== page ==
Two years in and there is no reassuring way to describe U.S. President Donald Trump’s America. I recently had lunch with friends and the table erupted with laughter when somebody blurted out that Richard Nixon was a tzadik compared to Trump. Only Trump could make Nixon look good.
There are so many storm clouds swirling around the White House that you need a program to follow the scandal of the day, and some days, you get dizzy following all the new ones.
Getting back to Nixon, it’s interesting, several political generations later, to see Watergate war horses Bob Woodward and Carl Bernstein playing their resignation or impeachment tunes again, convinced as they both are, that Trump is both a disgrace to the office and a disaster for the United States – and potentially the world.
It is astonishing that the world has not yet seen a Trump-laden calamity but the clock is ticking and there are enough global trouble spots to know how precarious a state we find ourselves in. That fear can still be dismissed, by some, as left-leaning “fake news,” but we are past that now.
It has been said before, but every week there is mounting evidence which leads serious people to publicly question Trump’s battle with reality. His thousands of lies are now a comparatively small part of his losing touch with reality. The far bigger part is the Russia probe – which increasingly indicates a tsunami of trouble is going to hit the White House and the president right between the eyes.
How in the world could so many people so close to Trump and his campaign have so many business and political dealings with so many Russians so close to Vladimir Putin? And no one is blowing smoke speculating this. The unassailable fact is a series of criminal convictions to no lesser people than Trump’s former campaign manager, his former national security adviser and, of course, the cherry on the sundae, his long-time personal lawyer and fixer.
Paul Manafort, the campaign manager, has been jailed for months because authorities feared he was a flight risk. Among his dirty deeds with Russians was his being paid millions working for the pro-Russia faction trying to tear Ukraine apart. His rogue-deeds-for-profit working against a democratically elected government speak for themselves.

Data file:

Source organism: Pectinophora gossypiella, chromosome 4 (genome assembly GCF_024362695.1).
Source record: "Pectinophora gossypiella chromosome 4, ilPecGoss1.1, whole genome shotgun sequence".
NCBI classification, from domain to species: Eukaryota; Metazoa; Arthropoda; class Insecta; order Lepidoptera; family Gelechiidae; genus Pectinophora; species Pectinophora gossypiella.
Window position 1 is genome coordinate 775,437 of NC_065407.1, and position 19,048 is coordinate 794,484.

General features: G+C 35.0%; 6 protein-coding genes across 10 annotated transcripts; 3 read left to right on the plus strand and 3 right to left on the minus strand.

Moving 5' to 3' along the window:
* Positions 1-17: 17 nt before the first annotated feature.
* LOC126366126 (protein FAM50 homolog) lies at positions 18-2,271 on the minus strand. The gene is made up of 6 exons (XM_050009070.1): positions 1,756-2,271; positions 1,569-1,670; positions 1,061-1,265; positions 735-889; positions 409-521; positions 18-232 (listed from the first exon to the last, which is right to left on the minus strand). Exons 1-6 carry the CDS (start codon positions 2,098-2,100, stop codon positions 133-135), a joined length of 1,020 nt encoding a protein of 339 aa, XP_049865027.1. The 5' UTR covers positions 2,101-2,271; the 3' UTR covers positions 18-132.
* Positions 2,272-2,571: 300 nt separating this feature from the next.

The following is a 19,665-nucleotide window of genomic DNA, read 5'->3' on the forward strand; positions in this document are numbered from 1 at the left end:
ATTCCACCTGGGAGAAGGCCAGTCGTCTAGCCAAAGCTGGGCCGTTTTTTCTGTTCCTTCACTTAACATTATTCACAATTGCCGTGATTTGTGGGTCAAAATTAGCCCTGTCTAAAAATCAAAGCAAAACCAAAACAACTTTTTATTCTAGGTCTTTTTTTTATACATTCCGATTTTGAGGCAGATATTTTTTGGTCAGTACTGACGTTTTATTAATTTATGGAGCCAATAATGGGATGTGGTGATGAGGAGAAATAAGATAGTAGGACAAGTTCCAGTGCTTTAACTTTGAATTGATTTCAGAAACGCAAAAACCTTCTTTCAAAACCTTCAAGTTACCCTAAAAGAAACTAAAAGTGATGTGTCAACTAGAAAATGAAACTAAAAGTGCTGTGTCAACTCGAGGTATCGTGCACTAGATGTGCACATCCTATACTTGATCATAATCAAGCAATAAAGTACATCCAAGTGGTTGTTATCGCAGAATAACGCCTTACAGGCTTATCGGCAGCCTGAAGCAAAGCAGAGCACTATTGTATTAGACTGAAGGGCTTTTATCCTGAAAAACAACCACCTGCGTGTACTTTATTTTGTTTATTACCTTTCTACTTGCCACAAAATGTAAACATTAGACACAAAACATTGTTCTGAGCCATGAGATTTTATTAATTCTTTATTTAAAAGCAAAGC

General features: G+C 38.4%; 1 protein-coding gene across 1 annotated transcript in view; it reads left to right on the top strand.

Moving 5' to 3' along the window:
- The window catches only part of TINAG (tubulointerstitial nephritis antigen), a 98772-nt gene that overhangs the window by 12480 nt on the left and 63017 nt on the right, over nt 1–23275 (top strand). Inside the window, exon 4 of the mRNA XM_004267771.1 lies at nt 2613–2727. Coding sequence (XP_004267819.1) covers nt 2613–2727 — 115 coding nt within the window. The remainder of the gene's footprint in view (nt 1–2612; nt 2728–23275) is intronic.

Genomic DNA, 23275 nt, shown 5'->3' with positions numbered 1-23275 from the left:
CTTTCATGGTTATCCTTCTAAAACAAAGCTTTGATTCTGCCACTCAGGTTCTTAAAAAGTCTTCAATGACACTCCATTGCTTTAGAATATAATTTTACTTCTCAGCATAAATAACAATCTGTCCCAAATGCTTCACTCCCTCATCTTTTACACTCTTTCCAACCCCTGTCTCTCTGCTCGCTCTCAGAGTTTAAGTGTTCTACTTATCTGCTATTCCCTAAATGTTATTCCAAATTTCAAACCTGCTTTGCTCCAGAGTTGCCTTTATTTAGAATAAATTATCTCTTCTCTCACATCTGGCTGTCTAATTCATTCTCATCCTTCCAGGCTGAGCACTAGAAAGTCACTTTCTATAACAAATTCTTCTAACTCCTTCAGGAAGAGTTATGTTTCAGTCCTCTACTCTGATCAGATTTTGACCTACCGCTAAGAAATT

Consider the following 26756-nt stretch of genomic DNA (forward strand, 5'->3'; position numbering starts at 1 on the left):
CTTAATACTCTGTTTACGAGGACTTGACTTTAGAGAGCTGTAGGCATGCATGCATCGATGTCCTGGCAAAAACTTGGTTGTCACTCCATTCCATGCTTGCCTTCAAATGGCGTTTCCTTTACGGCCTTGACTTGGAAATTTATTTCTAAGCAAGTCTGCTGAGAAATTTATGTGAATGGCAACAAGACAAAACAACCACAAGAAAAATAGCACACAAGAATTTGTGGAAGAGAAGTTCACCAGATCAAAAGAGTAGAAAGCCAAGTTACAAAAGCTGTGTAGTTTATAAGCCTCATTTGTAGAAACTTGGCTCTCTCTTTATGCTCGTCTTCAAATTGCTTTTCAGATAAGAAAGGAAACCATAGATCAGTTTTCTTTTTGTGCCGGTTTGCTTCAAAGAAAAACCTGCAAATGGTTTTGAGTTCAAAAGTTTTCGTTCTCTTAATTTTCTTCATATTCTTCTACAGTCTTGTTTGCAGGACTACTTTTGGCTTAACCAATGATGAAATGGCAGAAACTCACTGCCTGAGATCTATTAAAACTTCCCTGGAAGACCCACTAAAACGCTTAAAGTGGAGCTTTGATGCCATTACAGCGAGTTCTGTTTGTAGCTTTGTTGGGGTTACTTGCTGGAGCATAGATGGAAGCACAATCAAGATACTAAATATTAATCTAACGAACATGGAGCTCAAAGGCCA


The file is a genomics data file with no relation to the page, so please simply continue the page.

General Michael Flynn, before he was security chief, illegally talked about lifting American sanctions against Russia with the Russian ambassador to the United States – and then lied under oath that those discussions never happened. How could a multi-starred army general not know that you don’t tell lies to the FBI? The takeaway is how far the career soldier went to protect Trump.
And then there is Michael Cohen, who looked like a terribly unsavoury character as the lawyer told all kinds of lies to shield Trump from culpability during the campaign and in the early days of the presidency. It is a lowlife activity to pay off an adult film star, and a former Playboy “playmate of the year” so they wouldn’t talk about their intimate affairs with Trump, but that was peanuts compared to his mammoth business lie.
To shed the unsavoury label, and obviously to reduce his prison sentence to the three years he got, Cohen spilled the beans on Trump’s business dealings in Russia. The president swore he never did business in Russia and yet, as recently as 2016, Cohen – likely Trump’s children – was negotiating building a Trump Tower in Moscow. Of Trump’s many lies about never having any business dealings in Russia is key.
The president’s most repeated phrase has been there was never any Trump campaign collusion with Russia – and, indeed, his presidency is anchored to that emphatic denial. But as the Russia probe nears its end, there are so many telltale signs that Trump’s team was doing a lot of talking and comparing of campaign notes and polling data with well plugged-in Russians.
There was so much talking between the Trump team and, if you will, the Putin team, that Trump lawyer Rudy Giuliani admitted as much defensively saying the collusion didn’t involve the president and that Trump knew nothing of it.
Maybe it was merely idle talk with those big shot Russians, and maybe, as Richard Nixon insisted, Watergate was just a third-rate burglary.